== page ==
15. What do you do if the woman is injured?  Do you assist her in finding medical help?  Do you give her information about any legal procedures which she may follow to obtain protection from the violent abuser?  Do you refer her to other services, such as domestic violence advocates, crisis centers, or medical services? How do you document her injuries?
  16. What do you tell the perpetrator?
  17. If the woman is visibly injured and she or her partner attributes her injuries to an accident, e.g. falling, do you follow up with further investigation about the cause of her injuries?  How?
  18. [In countries where there is an order for protection remedy]  Do you have an application for an immediate protection order that you give to victims if they want it?
  19. If a victim applies for an immediate protection order, how soon do you get the application to court?
  20. In between the time of the violence and the time at which the order for protection becomes effective, how do you ensure the victim’s safety if the perpetrator is not under arrest?
  21. Do you issue warnings to perpetrators?  Do you send police to the house where a domestic violence incident has occurred to keep an eye on it?
  22. Do the procedures that apply to domestic violence calls ever vary?  If so, under what circumstances?
  23. How do you identify whether psychological violence has taken place?
  24. How do you identify whether sexual violence has taken place?
  25. Is it sometimes difficult to tell who is the victim and who is the perpetrator?  What can make that determination difficult?  How do you decide who is at fault?
  26. Have you ever seen a situation in which a victim of domestic violence was also arrested, charged, or convicted of domestic abuse?  What happened?
  27. Have you ever encountered a situation in which the perpetrator seemed extremely dangerous?  What criteria do you use to assess for direct and immediate threat to life?  How do you assess for risk from further attacks? What action do you take in this situation?
  28. How long can you hold the perpetrator? Do you ever arrest the perpetrator? Under what circumstances? Do you notify the prosecutor?
  29. Are you often called to the same houses or families for incidents of domestic violence?  Are there other protocols or policies that you use for this kind of situation?  Do you keep records on families that have a history of domestic violence?

Compliance:

  1. Have you been called to a home because a perpetrator violated a protection order? How often? How did you respond?  Did you arrest?  Did you pass the report along to the prosecutor?
  2. Does the prosecutor take action if there is a violation of an order for protection?  Can you describe a case where this has happened?
  3. After the protection order is issued, what measures do you take to ensure the victim is protected? How do you cover the protected area from further aggressions?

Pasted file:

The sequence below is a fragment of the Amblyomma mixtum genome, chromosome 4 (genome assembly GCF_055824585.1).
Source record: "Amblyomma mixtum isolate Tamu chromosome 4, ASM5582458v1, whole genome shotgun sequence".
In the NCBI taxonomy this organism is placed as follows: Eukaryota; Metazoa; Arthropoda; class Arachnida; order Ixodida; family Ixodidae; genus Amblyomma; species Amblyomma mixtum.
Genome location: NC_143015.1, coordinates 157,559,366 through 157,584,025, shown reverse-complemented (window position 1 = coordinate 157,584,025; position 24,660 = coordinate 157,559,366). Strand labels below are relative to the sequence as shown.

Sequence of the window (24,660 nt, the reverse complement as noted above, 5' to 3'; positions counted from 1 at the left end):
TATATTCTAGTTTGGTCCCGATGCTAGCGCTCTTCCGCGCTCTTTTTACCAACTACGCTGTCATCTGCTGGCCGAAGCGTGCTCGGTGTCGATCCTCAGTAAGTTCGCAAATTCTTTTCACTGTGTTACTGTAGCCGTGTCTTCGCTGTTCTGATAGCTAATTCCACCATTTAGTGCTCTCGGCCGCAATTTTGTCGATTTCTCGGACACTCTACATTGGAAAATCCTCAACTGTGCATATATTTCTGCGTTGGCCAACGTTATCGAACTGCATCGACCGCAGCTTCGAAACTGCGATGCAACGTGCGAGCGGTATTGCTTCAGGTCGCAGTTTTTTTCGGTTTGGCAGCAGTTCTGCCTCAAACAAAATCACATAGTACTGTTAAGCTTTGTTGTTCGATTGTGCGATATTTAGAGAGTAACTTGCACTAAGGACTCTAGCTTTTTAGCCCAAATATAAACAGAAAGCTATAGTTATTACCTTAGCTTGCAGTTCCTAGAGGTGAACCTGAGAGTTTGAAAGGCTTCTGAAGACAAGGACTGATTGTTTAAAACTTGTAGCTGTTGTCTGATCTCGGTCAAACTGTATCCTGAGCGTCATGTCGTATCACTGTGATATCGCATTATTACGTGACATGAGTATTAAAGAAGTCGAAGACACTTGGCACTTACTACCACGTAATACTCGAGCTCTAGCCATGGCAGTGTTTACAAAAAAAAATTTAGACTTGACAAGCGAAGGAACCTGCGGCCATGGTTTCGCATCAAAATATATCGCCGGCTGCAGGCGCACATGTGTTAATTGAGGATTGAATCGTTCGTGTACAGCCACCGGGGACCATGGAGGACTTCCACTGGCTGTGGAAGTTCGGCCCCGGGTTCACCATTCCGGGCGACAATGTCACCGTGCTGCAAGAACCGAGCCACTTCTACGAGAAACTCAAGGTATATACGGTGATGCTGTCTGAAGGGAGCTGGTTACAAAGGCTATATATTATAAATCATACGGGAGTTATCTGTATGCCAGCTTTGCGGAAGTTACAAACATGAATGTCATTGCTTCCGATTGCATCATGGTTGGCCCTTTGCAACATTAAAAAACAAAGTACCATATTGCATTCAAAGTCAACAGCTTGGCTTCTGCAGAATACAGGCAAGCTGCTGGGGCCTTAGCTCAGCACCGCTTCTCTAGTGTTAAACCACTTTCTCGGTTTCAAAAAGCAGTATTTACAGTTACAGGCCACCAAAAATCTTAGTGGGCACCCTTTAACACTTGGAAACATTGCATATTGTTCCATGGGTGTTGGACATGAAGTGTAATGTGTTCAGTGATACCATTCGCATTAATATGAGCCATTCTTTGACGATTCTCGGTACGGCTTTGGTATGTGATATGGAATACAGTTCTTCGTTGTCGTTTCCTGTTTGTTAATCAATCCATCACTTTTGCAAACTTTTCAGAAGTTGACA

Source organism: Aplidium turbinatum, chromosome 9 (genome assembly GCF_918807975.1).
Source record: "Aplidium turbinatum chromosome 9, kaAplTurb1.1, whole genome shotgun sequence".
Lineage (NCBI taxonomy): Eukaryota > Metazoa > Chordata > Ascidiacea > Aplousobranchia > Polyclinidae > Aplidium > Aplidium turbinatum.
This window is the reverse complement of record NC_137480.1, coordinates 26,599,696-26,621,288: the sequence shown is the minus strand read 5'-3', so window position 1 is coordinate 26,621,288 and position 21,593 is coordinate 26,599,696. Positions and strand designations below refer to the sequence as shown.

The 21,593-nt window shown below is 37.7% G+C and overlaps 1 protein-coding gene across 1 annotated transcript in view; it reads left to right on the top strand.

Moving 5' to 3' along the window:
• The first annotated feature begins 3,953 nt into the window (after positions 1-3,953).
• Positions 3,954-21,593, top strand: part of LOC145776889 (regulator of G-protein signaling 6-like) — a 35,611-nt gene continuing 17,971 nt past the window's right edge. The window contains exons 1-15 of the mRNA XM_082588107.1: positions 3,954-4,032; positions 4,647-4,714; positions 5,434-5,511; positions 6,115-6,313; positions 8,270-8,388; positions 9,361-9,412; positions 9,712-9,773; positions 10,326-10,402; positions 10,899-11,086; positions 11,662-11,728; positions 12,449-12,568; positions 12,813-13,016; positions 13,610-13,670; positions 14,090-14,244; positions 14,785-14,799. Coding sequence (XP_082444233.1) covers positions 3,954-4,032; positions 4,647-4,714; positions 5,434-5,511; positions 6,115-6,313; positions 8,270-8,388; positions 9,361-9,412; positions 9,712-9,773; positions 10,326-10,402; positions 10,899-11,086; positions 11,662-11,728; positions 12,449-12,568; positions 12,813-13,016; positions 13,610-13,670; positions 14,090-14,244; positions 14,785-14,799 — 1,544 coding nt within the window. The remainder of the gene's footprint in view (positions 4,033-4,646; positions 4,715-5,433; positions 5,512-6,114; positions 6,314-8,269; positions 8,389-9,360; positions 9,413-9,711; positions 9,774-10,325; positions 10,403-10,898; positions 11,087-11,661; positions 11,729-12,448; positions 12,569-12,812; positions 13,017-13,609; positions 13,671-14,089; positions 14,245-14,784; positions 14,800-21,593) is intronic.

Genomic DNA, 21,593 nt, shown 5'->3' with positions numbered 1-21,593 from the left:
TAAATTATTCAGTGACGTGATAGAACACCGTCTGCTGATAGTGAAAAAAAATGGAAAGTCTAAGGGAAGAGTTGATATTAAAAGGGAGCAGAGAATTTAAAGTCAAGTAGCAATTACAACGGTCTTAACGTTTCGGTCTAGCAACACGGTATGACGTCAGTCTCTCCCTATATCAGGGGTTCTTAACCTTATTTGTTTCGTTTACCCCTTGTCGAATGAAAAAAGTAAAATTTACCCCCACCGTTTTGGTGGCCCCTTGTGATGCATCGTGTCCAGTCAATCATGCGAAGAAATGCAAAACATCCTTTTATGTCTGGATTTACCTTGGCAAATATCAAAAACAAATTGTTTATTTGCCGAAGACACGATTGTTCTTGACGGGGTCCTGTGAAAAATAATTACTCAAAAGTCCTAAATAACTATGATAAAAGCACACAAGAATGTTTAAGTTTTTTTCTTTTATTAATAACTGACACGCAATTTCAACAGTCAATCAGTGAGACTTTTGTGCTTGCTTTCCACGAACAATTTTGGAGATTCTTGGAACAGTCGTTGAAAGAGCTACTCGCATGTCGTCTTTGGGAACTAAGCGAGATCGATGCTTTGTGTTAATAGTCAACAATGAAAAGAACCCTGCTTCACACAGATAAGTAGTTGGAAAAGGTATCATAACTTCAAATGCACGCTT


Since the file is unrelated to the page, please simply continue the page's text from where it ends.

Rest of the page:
4. How do you respond if the victim allows the abuser into the home despite the order for protection?
  5. Can you describe how you work together with prosecutors on cases of domestic violence?
  6. If a victim of domestic violence proceeds through the court system without the assistance of a state prosecutor, what is your role?  Do you help her with the evidence?  Have you ever been asked to testify or provide evidence in a case like this?

 

Implementation:

  1. Do you believe that the laws are sufficient to protect domestic violence victims? Do you believe that the law is adequately enforced?
  2.  What are the good and bad things about implementing the law on domestic violence?  What would you change to improve the protection and services that are available to victims?
  3. How would you evaluate the response of judges to domestic violence under this law? How would you evaluate the response of prosecutors to domestic violence under this law?

Other:

  1. Can you describe a specific example of a case that involved domestic violence?
  2. Does your unit maintain internal statistics on domestic violence cases?
  3. Are there registers for filing information about past and current orders for protection and previous acts of domestic violence? Registers for information on perpetrators of domestic violence?
  4. Do you do preventative work in domestic violence cases?
  5. Have you received any training on how to respond to domestic violence calls?  Is this training ongoing?  By whom?
  6. What do you do if the victim or perpetrator does not speak your language?
  7. Do you coordinate in any ways with medical, legal or other service providers on your cases of domestic violence?  In what ways?
  8. How would you describe the level of coordination between the police, other groups, the medical and legal professional community, or the government?
  9. What is your perception of the need for stronger criminal protection against domestic violence? What is your assessment as to how the domestic violence law interrelates to the criminal laws?
  10. Is there anything else you think we should know about domestic violence in your country?
  11. Can you recommend other individuals or organizations for us to speak with?